Catalina von Hildebrand, email@example.com, +31-24-3249220
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BankTrack this week sent letters to all major shareholders of the Indian National Thermal Power Corporation (NTPC) appealing to them to use their influence to urge the company to withdraw from the highly destructive Rampal coal power plant in Bangladesh. The plant threatens the world's largest mangrove forest, the Sundarbans.
NTPC, which is majority-owned by the Indian state, is building the plant together with the Bangladesh Power Development Board (BPDB), forming a joint venture called the Bangladesh-India Friendship Power Company (BIFPCL).
The 1,320 megawatt Rampal coal power plant is situated just 14 kilometers away from the world-renowned Sundarbans forest, a recognized UNESCO World Heritage site that is not only home to unique animal species such as the Bengal tiger and the Irrawaddy and Ganges dolphin, but which also provides livelihoods to hundreds of thousands of people living in and around the wetland area. The coal plant would also emit more than 7.9 million tons of CO2 annually for 25 years, taking a heavy toll on the climate.
The plant is already under construction and instances of human right violations as well as corruption have been observed. In addition, building a power plant this close to an ecologically sensitive area would be illegal if the plant were to be built in India.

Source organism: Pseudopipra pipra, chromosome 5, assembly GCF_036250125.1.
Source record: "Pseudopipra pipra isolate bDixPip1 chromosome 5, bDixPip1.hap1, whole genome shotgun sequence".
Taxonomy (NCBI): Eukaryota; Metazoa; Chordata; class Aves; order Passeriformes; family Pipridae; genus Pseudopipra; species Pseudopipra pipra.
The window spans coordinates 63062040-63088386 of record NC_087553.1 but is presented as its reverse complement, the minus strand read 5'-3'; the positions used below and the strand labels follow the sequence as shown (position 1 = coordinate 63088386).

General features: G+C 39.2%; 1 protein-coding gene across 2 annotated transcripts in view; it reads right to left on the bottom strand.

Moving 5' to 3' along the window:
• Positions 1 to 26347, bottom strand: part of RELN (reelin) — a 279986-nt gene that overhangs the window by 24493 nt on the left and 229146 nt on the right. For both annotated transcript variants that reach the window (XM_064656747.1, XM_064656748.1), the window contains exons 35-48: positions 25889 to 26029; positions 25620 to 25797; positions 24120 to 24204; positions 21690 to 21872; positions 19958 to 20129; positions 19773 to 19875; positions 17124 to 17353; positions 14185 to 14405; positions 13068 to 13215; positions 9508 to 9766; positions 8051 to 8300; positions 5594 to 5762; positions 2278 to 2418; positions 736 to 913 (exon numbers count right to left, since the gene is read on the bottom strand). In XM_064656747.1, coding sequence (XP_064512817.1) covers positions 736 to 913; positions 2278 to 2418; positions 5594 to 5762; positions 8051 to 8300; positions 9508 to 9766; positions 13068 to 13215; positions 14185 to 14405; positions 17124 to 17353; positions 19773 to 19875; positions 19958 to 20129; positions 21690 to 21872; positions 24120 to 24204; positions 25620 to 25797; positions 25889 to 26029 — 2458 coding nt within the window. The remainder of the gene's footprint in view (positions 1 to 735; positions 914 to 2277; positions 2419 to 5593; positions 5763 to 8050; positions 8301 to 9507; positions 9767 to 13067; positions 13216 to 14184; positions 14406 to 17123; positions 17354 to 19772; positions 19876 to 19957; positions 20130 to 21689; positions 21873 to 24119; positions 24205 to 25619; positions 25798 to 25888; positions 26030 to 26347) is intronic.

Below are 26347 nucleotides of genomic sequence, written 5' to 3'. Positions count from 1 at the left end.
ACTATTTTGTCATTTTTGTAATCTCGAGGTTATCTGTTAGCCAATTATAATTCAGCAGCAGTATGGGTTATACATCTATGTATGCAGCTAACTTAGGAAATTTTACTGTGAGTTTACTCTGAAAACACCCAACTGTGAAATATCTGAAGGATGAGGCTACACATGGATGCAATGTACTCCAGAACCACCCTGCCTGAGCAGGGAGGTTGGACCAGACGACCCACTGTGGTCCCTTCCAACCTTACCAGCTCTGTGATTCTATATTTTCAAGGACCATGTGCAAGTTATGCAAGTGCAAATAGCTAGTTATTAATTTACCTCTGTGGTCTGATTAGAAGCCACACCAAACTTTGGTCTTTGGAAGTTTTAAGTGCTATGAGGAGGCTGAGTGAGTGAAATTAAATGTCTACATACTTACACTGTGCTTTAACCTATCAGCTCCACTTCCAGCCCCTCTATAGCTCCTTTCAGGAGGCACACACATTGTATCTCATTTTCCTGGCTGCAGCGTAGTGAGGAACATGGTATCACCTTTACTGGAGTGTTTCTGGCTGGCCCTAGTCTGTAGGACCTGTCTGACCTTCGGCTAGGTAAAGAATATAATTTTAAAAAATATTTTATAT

All these issues have stirred ongoing local and national opposition to the project, with growing international support. The appeal to NTPC shareholders comes in addition to a global coalition of 131 civil society groups and over 60,000 individuals calling on the Export-Import Bank of India to abandon its financing plans for the construction of the Rampal coal power plant.
Catalina von Hildebrand, Climate and Energy Campaigner at BankTrack, commented: "This project makes a mockery of NTPCs sustainability ambitions and commitments as it will bring huge biodiversity loss and harm to the unique biosphere of the Sundarbans. But there is still time to put a stop to it. It is in the interest of the shareholders of NTPC to persuade NTCP that a project as destructive as Rampal should have no place in the power portfolio of NTPC."